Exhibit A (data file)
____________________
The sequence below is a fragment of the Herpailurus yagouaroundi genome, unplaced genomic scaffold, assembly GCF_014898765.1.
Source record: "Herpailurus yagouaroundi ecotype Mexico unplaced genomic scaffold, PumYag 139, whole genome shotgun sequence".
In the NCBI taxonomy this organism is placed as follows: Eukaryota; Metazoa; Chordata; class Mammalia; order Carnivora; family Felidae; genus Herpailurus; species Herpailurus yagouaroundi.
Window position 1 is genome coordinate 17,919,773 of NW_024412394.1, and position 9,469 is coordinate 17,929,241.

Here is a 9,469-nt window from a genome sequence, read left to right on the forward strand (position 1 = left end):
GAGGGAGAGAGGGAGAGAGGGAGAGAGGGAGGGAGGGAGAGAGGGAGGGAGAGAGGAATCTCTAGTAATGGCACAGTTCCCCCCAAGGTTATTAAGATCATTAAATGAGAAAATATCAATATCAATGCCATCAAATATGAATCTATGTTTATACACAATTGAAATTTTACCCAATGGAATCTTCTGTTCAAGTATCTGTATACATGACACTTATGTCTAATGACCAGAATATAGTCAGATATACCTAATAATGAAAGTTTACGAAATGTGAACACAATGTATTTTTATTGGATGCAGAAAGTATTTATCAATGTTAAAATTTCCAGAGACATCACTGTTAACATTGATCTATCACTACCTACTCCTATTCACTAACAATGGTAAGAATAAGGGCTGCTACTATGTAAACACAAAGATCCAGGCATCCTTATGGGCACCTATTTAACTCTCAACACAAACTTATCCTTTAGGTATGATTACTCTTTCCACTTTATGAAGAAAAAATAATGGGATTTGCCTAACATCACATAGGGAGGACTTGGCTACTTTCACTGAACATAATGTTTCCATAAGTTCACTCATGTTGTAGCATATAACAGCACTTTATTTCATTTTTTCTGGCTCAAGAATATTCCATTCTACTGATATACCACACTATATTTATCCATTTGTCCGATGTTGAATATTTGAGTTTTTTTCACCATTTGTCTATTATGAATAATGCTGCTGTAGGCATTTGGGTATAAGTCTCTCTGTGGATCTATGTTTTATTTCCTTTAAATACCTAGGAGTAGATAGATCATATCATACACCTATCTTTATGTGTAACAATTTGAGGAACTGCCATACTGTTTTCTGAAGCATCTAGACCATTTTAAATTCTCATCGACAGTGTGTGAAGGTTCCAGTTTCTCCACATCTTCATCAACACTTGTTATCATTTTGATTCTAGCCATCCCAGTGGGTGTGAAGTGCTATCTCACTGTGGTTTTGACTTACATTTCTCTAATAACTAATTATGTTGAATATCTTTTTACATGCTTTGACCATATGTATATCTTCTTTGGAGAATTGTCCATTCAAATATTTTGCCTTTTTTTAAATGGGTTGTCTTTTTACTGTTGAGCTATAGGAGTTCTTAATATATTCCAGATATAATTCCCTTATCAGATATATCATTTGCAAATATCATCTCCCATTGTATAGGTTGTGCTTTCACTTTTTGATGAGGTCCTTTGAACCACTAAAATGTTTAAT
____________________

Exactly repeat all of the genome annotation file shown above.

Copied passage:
The sequence below is a fragment of the Herpailurus yagouaroundi genome, unplaced genomic scaffold, assembly GCF_014898765.1.
Source record: "Herpailurus yagouaroundi ecotype Mexico unplaced genomic scaffold, PumYag 139, whole genome shotgun sequence".
In the NCBI taxonomy this organism is placed as follows: Eukaryota; Metazoa; Chordata; class Mammalia; order Carnivora; family Felidae; genus Herpailurus; species Herpailurus yagouaroundi.
Window position 1 is genome coordinate 17,919,773 of NW_024412394.1, and position 9,469 is coordinate 17,929,241.

Here is a 9,469-nt window from a genome sequence, read left to right on the forward strand (position 1 = left end):
GAGGGAGAGAGGGAGAGAGGGAGAGAGGGAGGGAGGGAGAGAGGGAGGGAGAGAGGAATCTCTAGTAATGGCACAGTTCCCCCCAAGGTTATTAAGATCATTAAATGAGAAAATATCAATATCAATGCCATCAAATATGAATCTATGTTTATACACAATTGAAATTTTACCCAATGGAATCTTCTGTTCAAGTATCTGTATACATGACACTTATGTCTAATGACCAGAATATAGTCAGATATACCTAATAATGAAAGTTTACGAAATGTGAACACAATGTATTTTTATTGGATGCAGAAAGTATTTATCAATGTTAAAATTTCCAGAGACATCACTGTTAACATTGATCTATCACTACCTACTCCTATTCACTAACAATGGTAAGAATAAGGGCTGCTACTATGTAAACACAAAGATCCAGGCATCCTTATGGGCACCTATTTAACTCTCAACACAAACTTATCCTTTAGGTATGATTACTCTTTCCACTTTATGAAGAAAAAATAATGGGATTTGCCTAACATCACATAGGGAGGACTTGGCTACTTTCACTGAACATAATGTTTCCATAAGTTCACTCATGTTGTAGCATATAACAGCACTTTATTTCATTTTTTCTGGCTCAAGAATATTCCATTCTACTGATATACCACACTATATTTATCCATTTGTCCGATGTTGAATATTTGAGTTTTTTTCACCATTTGTCTATTATGAATAATGCTGCTGTAGGCATTTGGGTATAAGTCTCTCTGTGGATCTATGTTTTATTTCCTTTAAATACCTAGGAGTAGATAGATCATATCATACACCTATCTTTATGTGTAACAATTTGAGGAACTGCCATACTGTTTTCTGAAGCATCTAGACCATTTTAAATTCTCATCGACAGTGTGTGAAGGTTCCAGTTTCTCCACATCTTCATCAACACTTGTTATCATTTTGATTCTAGCCATCCCAGTGGGTGTGAAGTGCTATCTCACTGTGGTTTTGACTTACATTTCTCTAATAACTAATTATGTTGAATATCTTTTTACATGCTTTGACCATATGTATATCTTCTTTGGAGAATTGTCCATTCAAATATTTTGCCTTTTTTTAAATGGGTTGTCTTTTTACTGTTGAGCTATAGGAGTTCTTAATATATTCCAGATATAATTCCCTTATCAGATATATCATTTGCAAATATCATCTCCCATTGTATAGGTTGTGCTTTCACTTTTTGATGAGGTCCTTTGAACCACTAAAATGTTTAAT